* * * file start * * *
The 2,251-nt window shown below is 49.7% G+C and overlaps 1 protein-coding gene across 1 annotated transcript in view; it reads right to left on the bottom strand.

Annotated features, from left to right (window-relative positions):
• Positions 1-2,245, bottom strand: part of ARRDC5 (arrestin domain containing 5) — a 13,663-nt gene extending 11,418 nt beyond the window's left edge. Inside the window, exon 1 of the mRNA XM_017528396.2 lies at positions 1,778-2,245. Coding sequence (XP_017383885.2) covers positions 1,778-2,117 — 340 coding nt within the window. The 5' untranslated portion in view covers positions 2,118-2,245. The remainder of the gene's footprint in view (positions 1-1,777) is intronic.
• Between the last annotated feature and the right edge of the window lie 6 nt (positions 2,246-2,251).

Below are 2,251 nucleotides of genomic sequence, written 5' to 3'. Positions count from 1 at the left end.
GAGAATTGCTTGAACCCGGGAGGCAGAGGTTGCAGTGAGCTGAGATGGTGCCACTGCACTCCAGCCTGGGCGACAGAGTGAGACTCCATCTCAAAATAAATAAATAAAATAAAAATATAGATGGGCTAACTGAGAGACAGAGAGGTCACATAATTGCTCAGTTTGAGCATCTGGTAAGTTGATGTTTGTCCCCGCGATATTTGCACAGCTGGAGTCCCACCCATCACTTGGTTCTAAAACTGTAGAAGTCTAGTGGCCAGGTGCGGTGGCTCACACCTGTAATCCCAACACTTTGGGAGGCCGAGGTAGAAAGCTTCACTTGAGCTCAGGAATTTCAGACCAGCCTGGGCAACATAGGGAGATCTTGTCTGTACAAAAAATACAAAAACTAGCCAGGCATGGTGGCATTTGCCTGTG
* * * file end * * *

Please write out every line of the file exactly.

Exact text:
The 2,251-nt window shown below is 49.7% G+C and overlaps 1 protein-coding gene across 1 annotated transcript in view; it reads right to left on the bottom strand.

Annotated features, from left to right (window-relative positions):
• Positions 1-2,245, bottom strand: part of ARRDC5 (arrestin domain containing 5) — a 13,663-nt gene extending 11,418 nt beyond the window's left edge. Inside the window, exon 1 of the mRNA XM_017528396.2 lies at positions 1,778-2,245. Coding sequence (XP_017383885.2) covers positions 1,778-2,117 — 340 coding nt within the window. The 5' untranslated portion in view covers positions 2,118-2,245. The remainder of the gene's footprint in view (positions 1-1,777) is intronic.
• Between the last annotated feature and the right edge of the window lie 6 nt (positions 2,246-2,251).

Below are 2,251 nucleotides of genomic sequence, written 5' to 3'. Positions count from 1 at the left end.
GAGAATTGCTTGAACCCGGGAGGCAGAGGTTGCAGTGAGCTGAGATGGTGCCACTGCACTCCAGCCTGGGCGACAGAGTGAGACTCCATCTCAAAATAAATAAATAAAATAAAAATATAGATGGGCTAACTGAGAGACAGAGAGGTCACATAATTGCTCAGTTTGAGCATCTGGTAAGTTGATGTTTGTCCCCGCGATATTTGCACAGCTGGAGTCCCACCCATCACTTGGTTCTAAAACTGTAGAAGTCTAGTGGCCAGGTGCGGTGGCTCACACCTGTAATCCCAACACTTTGGGAGGCCGAGGTAGAAAGCTTCACTTGAGCTCAGGAATTTCAGACCAGCCTGGGCAACATAGGGAGATCTTGTCTGTACAAAAAATACAAAAACTAGCCAGGCATGGTGGCATTTGCCTGTG